In my room there is the portrait of Simon Cowell by Jean Samtula and the landscape by Elise Ansel is very beautiful, but you must make your own choice

Do you have a favourite piece in the show or is it too difficult to choose?

I  love all the works in my room and wouldn't have hung them if they didn't rock my boat.

Can you tell us bit about your own paintings? Your subjects are so varied, from urban landscapes to distorted portraits, but can you tell us about any recurring themes?
If you want to be successful in the art business it is advisable to repeat yourself and do the same thing all the time for years until the public and the salerooms finally get the message...  but of course that is unutterably tedious and I decided a long time ago to allow my work to be subject led. The paintings trail behind the subject and each different subject becomes a new adventure for the paint. This can be confusing because the public expects artists to have a lifelong narrow theme and never waver. I started off with people and then removed them because nobody was looking at how the background was painted (often the most important bit for me) and in recent years I have started putting them back. I have always wanted to be able to paint a decent still-life but have never managed to pull it off...

 Jock McFayden painting greyhound

What paints do you use and why?

All different brands I don't care really. I'm not fussy at all about paint but I always use oil. I have no emotional connection with water based paint.

Do you think landscape painting still has as much of a presence in the art world as it used to?

Exactly the same... there are only three things; landscape, portrait and still life. All depictive pictures including films and telly are either exclusively one or a combination of the other two or three at any given time. A newscaster might be portrait but there will be a still life element (a piece of paper, a glass of water) and a backdrop which is often a landscape (of a war zone etc) so it is far more difficult to imagine a world without the constant depiction of the earth. How to get rid of landscape would be the real challenge.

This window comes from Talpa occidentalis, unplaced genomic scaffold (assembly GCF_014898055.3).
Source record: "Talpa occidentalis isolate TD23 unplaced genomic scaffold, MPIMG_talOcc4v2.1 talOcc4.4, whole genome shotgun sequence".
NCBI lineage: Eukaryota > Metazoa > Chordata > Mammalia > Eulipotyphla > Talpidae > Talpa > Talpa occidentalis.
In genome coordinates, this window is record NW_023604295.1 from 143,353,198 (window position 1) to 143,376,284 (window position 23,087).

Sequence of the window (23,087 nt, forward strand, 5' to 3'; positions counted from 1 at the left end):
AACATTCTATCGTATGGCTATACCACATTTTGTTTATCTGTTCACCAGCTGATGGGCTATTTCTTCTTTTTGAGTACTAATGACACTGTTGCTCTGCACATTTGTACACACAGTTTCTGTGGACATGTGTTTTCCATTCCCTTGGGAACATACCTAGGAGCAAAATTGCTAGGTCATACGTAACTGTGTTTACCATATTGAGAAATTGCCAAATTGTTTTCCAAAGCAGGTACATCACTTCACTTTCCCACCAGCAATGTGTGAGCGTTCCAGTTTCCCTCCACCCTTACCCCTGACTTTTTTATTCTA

And finally, why do you paint?

The pleasure principle.

Jock McFayden painting 
Jock McFyaden, Tate Moss, 2010, oil on canvas, 200 x 300cm

SUMMER EXHIBITION TICKET OFFER

Cass Art has also partnered with the Royal Academy to bring you £2 off entry to the Summer Exhibition - purchase anything online or in-store at Cass Art to receive our offers leaflet with the discount voucher. Find our more and view all of our other great art offers here.

The Summer Exhibition is open from 8th June to 16th August.

Summer Exhibition at the RA

Feeling inspired? 

The Summer Exhibition is open from 8th June to 16th August.

You can read more about the Summer Exhibition on the Royal Academy website. Summer Exhibition is proudly sponsored by Insight Investment. 

Images of Summer Exhibition: Installation view of the Summer Exhibition 2015 at the Royal Academy of Arts © David Parry, Royal Academy of Arts

Paintings by Jock McFayden: © Jock McFayden